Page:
LABELS: Digital Classics
ALBUM TITLE: After the Storm: The American Exile of Béla Bartók
PERFORMER: Georg Solti, Yehudi Menuhin, Peter Bartók, Béla Bartók, György Sándor, Laszló Barsony; Budapest SO/
Ervin Lukacs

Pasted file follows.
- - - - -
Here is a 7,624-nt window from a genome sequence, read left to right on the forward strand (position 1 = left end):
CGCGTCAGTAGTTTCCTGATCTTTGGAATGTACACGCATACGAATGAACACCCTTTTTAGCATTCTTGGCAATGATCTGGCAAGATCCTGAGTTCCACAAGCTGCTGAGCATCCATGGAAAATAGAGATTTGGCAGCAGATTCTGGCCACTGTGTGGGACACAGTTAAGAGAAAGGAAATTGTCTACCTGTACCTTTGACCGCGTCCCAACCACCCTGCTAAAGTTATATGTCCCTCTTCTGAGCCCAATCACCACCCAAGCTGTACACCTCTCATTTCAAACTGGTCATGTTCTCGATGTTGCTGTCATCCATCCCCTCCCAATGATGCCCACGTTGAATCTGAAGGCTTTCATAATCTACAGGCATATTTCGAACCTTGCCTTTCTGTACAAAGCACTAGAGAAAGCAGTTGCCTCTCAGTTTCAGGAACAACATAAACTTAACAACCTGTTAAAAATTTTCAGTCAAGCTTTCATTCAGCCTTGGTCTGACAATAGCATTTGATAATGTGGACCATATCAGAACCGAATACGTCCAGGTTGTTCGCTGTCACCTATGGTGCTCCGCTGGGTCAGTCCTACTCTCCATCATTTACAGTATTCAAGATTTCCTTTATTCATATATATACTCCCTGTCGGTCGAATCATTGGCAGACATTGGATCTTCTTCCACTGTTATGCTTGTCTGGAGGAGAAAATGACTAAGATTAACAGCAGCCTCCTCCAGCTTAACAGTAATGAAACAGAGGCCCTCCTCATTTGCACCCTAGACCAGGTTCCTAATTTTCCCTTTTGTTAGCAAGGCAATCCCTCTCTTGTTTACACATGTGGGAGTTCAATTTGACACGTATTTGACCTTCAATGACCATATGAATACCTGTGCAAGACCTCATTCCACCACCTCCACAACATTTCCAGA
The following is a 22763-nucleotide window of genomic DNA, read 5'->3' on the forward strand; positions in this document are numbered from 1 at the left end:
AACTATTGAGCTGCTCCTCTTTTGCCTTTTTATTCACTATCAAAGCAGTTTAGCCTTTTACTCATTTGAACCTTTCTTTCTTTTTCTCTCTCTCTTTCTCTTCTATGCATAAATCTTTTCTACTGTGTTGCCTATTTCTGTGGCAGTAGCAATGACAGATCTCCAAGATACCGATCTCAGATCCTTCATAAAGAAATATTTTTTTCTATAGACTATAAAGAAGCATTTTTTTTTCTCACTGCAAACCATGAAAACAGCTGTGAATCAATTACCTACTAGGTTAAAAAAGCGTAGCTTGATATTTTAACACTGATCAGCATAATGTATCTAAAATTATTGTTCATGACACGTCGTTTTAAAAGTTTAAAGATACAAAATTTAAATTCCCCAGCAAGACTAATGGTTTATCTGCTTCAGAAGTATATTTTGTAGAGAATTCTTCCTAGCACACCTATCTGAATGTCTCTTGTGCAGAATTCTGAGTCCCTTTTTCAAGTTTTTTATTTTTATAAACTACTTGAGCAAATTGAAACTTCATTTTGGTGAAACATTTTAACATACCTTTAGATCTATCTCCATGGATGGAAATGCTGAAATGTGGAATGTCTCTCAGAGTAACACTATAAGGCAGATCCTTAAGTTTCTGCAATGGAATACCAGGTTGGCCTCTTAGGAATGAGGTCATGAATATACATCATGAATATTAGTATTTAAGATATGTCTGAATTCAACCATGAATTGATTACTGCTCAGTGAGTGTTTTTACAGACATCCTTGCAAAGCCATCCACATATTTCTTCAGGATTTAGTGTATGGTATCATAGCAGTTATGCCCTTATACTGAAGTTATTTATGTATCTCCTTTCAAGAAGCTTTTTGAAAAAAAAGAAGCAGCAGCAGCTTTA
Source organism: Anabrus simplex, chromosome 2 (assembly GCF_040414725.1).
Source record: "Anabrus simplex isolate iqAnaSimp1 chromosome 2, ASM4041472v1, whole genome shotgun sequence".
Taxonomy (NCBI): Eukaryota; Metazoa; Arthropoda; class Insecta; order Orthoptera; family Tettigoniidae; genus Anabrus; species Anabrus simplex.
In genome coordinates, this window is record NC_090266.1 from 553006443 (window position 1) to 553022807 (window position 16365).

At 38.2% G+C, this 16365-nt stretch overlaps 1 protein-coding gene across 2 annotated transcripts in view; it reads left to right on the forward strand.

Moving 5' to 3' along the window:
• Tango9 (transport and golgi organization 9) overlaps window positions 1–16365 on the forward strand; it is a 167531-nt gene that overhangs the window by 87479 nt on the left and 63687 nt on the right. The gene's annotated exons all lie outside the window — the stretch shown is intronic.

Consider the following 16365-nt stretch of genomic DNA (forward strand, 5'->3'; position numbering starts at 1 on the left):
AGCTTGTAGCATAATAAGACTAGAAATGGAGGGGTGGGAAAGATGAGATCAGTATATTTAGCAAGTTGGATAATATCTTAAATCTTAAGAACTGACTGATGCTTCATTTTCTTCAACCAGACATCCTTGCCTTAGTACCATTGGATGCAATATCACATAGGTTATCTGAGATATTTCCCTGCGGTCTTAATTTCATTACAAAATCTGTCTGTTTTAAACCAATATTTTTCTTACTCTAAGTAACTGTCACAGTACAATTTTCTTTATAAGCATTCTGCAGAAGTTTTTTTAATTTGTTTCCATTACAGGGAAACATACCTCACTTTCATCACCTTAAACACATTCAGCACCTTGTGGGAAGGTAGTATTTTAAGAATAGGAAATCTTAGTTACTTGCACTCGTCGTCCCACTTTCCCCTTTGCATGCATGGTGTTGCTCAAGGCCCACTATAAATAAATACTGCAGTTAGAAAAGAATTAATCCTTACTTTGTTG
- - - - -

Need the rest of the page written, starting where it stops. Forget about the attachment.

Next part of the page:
After the Storm starts with the removal of Bartók’s remains from New York to Budapest in 1988, and this journey is intercut with reminiscences from musicians and friends – and his son Peter in particular. Solti turns up again, confirming that Bartók was a man who spoke very little, or, as Menuhin puts it, had an intensity that was always under control. What is most shocking now, when Bartók is established in the pantheon of the greats, is the way that he was almost completely ignored in America. For two years he composed nothing at all and it was only the commission for the Concerto for Orchestra from Koussevitzky that opened the doors for his last works – we see excerpts from them shot in Budapest. Most moving is Peter Bartók talking about Bartók’s last days, when leukaemia had taken its final grip, and the family were evicted from their two-room apartment in New York. He had moved in to help his dying father, and the lease specified just two residents. Only Bartók’s death in hospital allowed him and his mother to move back in. And only a handful of people attended his funeral in New York. It’s certainly an over-diffuse film at 75 minutes, but it does contain some real nuggets of information. Martin Cotton